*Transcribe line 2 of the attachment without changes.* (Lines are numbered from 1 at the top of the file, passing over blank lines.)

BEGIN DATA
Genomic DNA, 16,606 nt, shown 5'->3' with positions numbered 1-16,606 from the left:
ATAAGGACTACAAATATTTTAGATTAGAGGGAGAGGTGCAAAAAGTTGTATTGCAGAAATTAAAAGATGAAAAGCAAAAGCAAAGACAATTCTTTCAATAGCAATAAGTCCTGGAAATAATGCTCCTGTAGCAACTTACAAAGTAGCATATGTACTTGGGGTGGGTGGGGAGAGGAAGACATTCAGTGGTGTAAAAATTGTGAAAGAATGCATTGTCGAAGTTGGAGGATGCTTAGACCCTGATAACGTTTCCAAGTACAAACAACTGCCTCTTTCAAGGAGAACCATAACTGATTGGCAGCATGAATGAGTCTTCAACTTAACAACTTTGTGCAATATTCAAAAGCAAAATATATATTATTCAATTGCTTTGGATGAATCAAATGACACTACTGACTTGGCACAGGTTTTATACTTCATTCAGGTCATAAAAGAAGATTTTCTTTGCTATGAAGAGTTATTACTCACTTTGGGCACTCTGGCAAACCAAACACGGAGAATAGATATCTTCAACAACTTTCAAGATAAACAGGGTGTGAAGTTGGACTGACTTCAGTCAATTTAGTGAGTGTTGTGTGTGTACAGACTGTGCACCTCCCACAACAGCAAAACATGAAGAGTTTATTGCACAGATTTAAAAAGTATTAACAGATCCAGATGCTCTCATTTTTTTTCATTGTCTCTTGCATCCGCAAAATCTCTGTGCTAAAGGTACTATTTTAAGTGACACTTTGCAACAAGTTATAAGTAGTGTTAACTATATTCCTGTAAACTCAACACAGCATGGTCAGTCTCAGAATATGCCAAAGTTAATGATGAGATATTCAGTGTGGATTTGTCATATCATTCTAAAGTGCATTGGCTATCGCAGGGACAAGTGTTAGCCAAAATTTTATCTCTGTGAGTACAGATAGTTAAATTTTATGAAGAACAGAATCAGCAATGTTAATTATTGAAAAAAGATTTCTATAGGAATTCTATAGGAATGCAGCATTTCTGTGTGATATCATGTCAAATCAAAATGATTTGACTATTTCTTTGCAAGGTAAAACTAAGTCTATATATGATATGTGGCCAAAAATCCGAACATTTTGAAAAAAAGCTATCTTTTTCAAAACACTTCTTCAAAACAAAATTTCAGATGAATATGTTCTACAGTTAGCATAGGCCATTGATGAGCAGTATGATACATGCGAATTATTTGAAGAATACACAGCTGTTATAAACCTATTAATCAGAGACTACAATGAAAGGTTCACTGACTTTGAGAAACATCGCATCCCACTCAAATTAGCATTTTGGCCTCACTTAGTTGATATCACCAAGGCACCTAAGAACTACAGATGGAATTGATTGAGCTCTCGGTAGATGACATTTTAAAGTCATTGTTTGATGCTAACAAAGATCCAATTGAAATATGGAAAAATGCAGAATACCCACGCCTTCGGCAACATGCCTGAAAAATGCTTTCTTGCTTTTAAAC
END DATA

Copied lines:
ATAAGGACTACAAATATTTTAGATTAGAGGGAGAGGTGCAAAAAGTTGTATTGCAGAAATTAAAAGATGAAAAGCAAAAGCAAAGACAATTCTTTCAATAGCAATAAGTCCTGGAAATAATGCTCCTGTAGCAACTTACAAAGTAGCATATGTACTTGGGGTGGGTGGGGAGAGGAAGACATTCAGTGGTGTAAAAATTGTGAAAGAATGCATTGTCGAAGTTGGAGGATGCTTAGACCCTGATAACGTTTCCAAGTACAAACAACTGCCTCTTTCAAGGAGAACCATAACTGATTGGCAGCATGAATGAGTCTTCAACTTAACAACTTTGTGCAATATTCAAAAGCAAAATATATATTATTCAATTGCTTTGGATGAATCAAATGACACTACTGACTTGGCACAGGTTTTATACTTCATTCAGGTCATAAAAGAAGATTTTCTTTGCTATGAAGAGTTATTACTCACTTTGGGCACTCTGGCAAACCAAACACGGAGAATAGATATCTTCAACAACTTTCAAGATAAACAGGGTGTGAAGTTGGACTGACTTCAGTCAATTTAGTGAGTGTTGTGTGTGTACAGACTGTGCACCTCCCACAACAGCAAAACATGAAGAGTTTATTGCACAGATTTAAAAAGTATTAACAGATCCAGATGCTCTCATTTTTTTTCATTGTCTCTTGCATCCGCAAAATCTCTGTGCTAAAGGTACTATTTTAAGTGACACTTTGCAACAAGTTATAAGTAGTGTTAACTATATTCCTGTAAACTCAACACAGCATGGTCAGTCTCAGAATATGCCAAAGTTAATGATGAGATATTCAGTGTGGATTTGTCATATCATTCTAAAGTGCATTGGCTATCGCAGGGACAAGTGTTAGCCAAAATTTTATCTCTGTGAGTACAGATAGTTAAATTTTATGAAGAACAGAATCAGCAATGTTAATTATTGAAAAAAGATTTCTATAGGAATTCTATAGGAATGCAGCATTTCTGTGTGATATCATGTCAAATCAAAATGATTTGACTATTTCTTTGCAAGGTAAAACTAAGTCTATATATGATATGTGGCCAAAAATCCGAACATTTTGAAAAAAAGCTATCTTTTTCAAAACACTTCTTCAAAACAAAATTTCAGATGAATATGTTCTACAGTTAGCATAGGCCATTGATGAGCAGTATGATACATGCGAATTATTTGAAGAATACACAGCTGTTATAAACCTATTAATCAGAGACTACAATGAAAGGTTCACTGACTTTGAGAAACATCGCATCCCACTCAAATTAGCATTTTGGCCTCACTTAGTTGATATCACCAAGGCACCTAAGAACTACAGATGGAATTGATTGAGCTCTCGGTAGATGACATTTTAAAGTCATTGTTTGATGCTAACAAAGATCCAATTGAAATATGGAAAAATGCAGAATACCCACGCCTTCGGCAACATGCCTGAAAAATGCTTTCTTGCTTTTAAAC